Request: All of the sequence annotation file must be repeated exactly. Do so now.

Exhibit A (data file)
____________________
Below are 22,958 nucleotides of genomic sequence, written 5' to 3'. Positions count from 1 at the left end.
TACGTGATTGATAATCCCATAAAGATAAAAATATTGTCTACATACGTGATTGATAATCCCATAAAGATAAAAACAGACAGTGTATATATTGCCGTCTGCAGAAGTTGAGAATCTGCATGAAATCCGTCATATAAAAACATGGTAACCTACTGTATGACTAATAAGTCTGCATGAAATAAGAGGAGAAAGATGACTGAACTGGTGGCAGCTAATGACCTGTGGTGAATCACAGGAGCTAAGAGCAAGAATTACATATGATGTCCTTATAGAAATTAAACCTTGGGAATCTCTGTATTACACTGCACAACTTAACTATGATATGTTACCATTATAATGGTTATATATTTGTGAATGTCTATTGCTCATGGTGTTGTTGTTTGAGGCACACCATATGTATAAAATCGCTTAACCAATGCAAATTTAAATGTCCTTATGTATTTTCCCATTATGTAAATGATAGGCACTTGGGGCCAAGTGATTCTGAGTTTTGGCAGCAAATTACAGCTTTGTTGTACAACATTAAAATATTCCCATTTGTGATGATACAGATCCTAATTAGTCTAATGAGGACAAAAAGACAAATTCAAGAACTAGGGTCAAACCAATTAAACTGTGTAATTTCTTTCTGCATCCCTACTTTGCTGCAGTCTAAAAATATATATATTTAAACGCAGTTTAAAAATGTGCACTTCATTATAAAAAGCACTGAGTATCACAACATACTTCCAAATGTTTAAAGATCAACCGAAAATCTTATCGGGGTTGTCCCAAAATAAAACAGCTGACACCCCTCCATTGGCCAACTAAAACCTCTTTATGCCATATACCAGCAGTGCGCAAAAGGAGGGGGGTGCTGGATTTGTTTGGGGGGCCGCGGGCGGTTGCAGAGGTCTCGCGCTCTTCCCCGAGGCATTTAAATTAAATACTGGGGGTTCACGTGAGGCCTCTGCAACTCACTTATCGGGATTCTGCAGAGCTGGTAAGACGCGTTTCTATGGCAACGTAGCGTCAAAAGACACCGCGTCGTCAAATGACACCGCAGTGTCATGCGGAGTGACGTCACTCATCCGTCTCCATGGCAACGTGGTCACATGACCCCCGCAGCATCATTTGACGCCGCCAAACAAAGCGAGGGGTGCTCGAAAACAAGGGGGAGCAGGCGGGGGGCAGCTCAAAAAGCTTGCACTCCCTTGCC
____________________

Below are 22,958 nucleotides of genomic sequence, written 5' to 3'. Positions count from 1 at the left end.
TACGTGATTGATAATCCCATAAAGATAAAAATATTGTCTACATACGTGATTGATAATCCCATAAAGATAAAAACAGACAGTGTATATATTGCCGTCTGCAGAAGTTGAGAATCTGCATGAAATCCGTCATATAAAAACATGGTAACCTACTGTATGACTAATAAGTCTGCATGAAATAAGAGGAGAAAGATGACTGAACTGGTGGCAGCTAATGACCTGTGGTGAATCACAGGAGCTAAGAGCAAGAATTACATATGATGTCCTTATAGAAATTAAACCTTGGGAATCTCTGTATTACACTGCACAACTTAACTATGATATGTTACCATTATAATGGTTATATATTTGTGAATGTCTATTGCTCATGGTGTTGTTGTTTGAGGCACACCATATGTATAAAATCGCTTAACCAATGCAAATTTAAATGTCCTTATGTATTTTCCCATTATGTAAATGATAGGCACTTGGGGCCAAGTGATTCTGAGTTTTGGCAGCAAATTACAGCTTTGTTGTACAACATTAAAATATTCCCATTTGTGATGATACAGATCCTAATTAGTCTAATGAGGACAAAAAGACAAATTCAAGAACTAGGGTCAAACCAATTAAACTGTGTAATTTCTTTCTGCATCCCTACTTTGCTGCAGTCTAAAAATATATATATTTAAACGCAGTTTAAAAATGTGCACTTCATTATAAAAAGCACTGAGTATCACAACATACTTCCAAATGTTTAAAGATCAACCGAAAATCTTATCGGGGTTGTCCCAAAATAAAACAGCTGACACCCCTCCATTGGCCAACTAAAACCTCTTTATGCCATATACCAGCAGTGCGCAAAAGGAGGGGGGTGCTGGATTTGTTTGGGGGGCCGCGGGCGGTTGCAGAGGTCTCGCGCTCTTCCCCGAGGCATTTAAATTAAATACTGGGGGTTCACGTGAGGCCTCTGCAACTCACTTATCGGGATTCTGCAGAGCTGGTAAGACGCGTTTCTATGGCAACGTAGCGTCAAAAGACACCGCGTCGTCAAATGACACCGCAGTGTCATGCGGAGTGACGTCACTCATCCGTCTCCATGGCAACGTGGTCACATGACCCCCGCAGCATCATTTGACGCCGCCAAACAAAGCGAGGGGTGCTCGAAAACAAGGGGGAGCAGGCGGGGGGCAGCTCAAAAAGCTTGCACTCCCTTGCC